Code evolution raises several practical problems that can be
major sources of friction and drudgery — thus a serious drain on
productivity. Every moment spent on these problems is a moment not
spent on getting the design and function of your project right.
Perhaps the most important problem is
. If you make a change, and discover
it's not viable, how can you revert to a code version that is known
good? If reversion is difficult or unreliable, it's hard to risk
making changes at all (you could trash the whole project, or make many
hours of painful work for yourself).
Almost as important is
know your code has changed; do you know why? It's easy to forget the
reasons for changes and step on them later. If you have collaborators
on a project, how do you know what they have changed while you weren't
looking, and who was responsible for each change?
Amazingly often, it is useful to ask what
have changed since the last known-good
version, even if you have no collaborators. This often uncovers
unwanted changes, such as forgotten debugging code. I now do this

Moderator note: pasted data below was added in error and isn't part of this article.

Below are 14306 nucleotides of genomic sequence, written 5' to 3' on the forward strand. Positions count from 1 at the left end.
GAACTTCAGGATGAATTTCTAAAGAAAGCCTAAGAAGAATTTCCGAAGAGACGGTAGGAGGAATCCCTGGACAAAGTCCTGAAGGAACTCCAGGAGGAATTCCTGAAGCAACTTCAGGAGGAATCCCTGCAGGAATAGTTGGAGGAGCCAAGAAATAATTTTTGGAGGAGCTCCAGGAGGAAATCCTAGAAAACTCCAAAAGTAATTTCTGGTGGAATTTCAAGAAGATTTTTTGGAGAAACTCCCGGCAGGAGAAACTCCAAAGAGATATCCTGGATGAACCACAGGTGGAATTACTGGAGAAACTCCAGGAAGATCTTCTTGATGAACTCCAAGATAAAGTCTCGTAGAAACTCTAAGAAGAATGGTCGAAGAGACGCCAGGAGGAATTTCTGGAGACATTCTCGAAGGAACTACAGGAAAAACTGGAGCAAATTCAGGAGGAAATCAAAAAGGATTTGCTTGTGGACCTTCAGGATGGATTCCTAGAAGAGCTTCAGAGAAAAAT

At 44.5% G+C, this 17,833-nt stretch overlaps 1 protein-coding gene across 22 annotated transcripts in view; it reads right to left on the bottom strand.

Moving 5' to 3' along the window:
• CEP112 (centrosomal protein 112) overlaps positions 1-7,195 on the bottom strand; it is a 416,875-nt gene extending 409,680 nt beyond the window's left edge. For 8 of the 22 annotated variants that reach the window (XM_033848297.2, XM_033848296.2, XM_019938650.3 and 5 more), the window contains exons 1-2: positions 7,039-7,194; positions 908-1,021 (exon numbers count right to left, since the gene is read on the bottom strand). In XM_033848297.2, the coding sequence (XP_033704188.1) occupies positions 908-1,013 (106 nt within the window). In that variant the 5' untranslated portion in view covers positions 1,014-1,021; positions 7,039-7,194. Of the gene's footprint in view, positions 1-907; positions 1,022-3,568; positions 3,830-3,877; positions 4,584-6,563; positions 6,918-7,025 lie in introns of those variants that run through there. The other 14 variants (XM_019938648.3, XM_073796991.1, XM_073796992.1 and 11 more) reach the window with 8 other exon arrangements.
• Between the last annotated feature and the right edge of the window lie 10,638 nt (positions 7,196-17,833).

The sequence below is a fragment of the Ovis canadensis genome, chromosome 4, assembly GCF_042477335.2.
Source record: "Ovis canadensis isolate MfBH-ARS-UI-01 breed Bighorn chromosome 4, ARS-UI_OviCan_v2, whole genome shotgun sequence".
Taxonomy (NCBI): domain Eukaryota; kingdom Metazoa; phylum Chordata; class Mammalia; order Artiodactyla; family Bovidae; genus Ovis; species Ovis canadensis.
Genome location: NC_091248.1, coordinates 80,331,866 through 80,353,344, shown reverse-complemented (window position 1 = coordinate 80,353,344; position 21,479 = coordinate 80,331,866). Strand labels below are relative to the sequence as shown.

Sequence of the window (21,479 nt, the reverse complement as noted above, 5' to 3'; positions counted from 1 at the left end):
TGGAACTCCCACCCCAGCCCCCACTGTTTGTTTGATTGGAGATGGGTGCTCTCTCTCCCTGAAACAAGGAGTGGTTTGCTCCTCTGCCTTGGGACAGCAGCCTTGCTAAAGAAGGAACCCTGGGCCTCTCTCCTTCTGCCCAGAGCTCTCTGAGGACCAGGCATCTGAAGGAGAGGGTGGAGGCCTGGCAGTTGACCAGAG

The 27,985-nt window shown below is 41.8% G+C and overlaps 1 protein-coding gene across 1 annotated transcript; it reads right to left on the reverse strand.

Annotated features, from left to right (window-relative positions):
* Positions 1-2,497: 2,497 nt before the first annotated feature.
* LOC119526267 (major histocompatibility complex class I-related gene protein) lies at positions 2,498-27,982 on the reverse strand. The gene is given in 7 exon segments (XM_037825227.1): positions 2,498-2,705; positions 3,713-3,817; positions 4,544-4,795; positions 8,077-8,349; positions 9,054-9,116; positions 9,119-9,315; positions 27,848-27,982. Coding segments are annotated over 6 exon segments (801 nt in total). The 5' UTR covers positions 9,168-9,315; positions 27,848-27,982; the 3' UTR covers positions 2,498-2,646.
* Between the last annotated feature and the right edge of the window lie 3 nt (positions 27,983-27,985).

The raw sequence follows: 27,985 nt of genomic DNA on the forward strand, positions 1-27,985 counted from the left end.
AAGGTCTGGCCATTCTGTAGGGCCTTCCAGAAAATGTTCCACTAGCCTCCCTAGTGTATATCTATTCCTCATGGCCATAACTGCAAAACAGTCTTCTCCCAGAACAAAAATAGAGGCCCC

routinely before checking in a set of changes.
Another issue is
. It's quite common
to get new bug reports for a particular version after the code has
mutated away from it considerably. Sometimes you can recognize
immediately that the bug has already been stomped, but often you
can't. Suppose it doesn't reproduce under the new version. How do you
get back the state of the code for the old version in order to
reproduce and understand it?
To address these problems, you need procedures for keeping a
history of your project, and annotating it with comments that
explain the history. If your project has more than one developer,
you also need mechanisms for making sure developers don't overwrite
each others' versions.